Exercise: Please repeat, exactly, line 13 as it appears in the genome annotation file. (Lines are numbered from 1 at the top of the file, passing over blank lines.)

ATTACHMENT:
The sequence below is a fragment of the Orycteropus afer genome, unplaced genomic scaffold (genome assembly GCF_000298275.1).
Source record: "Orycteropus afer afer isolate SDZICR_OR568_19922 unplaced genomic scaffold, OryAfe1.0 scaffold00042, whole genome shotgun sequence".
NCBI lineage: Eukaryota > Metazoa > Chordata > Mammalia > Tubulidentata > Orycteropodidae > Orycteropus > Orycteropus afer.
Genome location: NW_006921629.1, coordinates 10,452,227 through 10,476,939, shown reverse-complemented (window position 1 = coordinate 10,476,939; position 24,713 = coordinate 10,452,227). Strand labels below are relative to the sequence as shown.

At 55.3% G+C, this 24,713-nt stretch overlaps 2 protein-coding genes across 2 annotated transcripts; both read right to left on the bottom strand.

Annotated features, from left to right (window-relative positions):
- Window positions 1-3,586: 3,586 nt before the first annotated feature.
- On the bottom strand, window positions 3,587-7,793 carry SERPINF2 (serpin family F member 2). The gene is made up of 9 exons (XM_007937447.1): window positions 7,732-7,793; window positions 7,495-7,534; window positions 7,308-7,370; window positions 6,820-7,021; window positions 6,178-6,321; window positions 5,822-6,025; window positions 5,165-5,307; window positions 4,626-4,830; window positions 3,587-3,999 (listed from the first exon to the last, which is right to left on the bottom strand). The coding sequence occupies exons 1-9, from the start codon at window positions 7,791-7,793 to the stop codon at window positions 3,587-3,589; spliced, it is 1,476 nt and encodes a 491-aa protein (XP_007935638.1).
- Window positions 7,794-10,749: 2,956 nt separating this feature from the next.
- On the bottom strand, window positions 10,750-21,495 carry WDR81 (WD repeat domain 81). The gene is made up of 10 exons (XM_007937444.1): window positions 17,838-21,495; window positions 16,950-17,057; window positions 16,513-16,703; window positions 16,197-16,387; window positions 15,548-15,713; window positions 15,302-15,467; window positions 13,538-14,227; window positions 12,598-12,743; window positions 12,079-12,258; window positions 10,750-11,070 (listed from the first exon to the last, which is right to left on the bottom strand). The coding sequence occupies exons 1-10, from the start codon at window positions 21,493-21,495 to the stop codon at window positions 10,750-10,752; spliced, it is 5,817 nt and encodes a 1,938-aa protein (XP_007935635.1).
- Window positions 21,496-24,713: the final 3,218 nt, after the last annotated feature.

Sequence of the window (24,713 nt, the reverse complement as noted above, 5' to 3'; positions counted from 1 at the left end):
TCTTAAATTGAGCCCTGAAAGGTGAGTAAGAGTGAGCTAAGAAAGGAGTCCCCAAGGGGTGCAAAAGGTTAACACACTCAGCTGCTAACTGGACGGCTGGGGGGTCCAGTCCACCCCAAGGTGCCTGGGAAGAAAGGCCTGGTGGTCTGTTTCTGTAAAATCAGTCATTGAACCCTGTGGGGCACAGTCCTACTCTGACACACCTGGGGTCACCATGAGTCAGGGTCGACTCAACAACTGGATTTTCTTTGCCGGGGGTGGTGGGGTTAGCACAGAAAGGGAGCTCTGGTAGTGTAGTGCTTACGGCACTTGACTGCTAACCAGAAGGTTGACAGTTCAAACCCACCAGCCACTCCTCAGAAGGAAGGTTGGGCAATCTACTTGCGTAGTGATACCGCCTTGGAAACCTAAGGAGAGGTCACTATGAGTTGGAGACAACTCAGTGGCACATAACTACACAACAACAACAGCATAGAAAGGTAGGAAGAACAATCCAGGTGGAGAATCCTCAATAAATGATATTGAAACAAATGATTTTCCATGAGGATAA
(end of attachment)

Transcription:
TCTTAAATTGAGCCCTGAAAGGTGAGTAAGAGTGAGCTAAGAAAGGAGTCCCCAAGGGGTGCAAAAGGTTAACACACTCAGCTGCTAACTGGACGGCTGGGGGGTCCAGTCCACCCCAAGGTGCCTGGGAAGAAAGGCCTGGTGGTCTGTTTCTGTAAAATCAGTCATTGAACCCTGTGGGGCACAGTCCTACTCTGACACACCTGGGGTCACCATGAGTCAGGGTCGACTCAACAACTGGATTTTCTTTGCCGGGGGTGGTGGGGTTAGCACAGAAAGGGAGCTCTGGTAGTGTAGTGCTTACGGCACTTGACTGCTAACCAGAAGGTTGACAGTTCAAACCCACCAGCCACTCCTCAGAAGGAAGGTTGGGCAATCTACTTGCGTAGTGATACCGCCTTGGAAACCTAAGGAGAGGTCACTATGAGTTGGAGACAACTCAGTGGCACATAACTACACAACAACAACAGCATAGAAAGGTAGGAAGAACAATCCAGGTGGAGAATCCTCAATAAATGATATTGAAACAAATGATTTTCCATGAGGATAA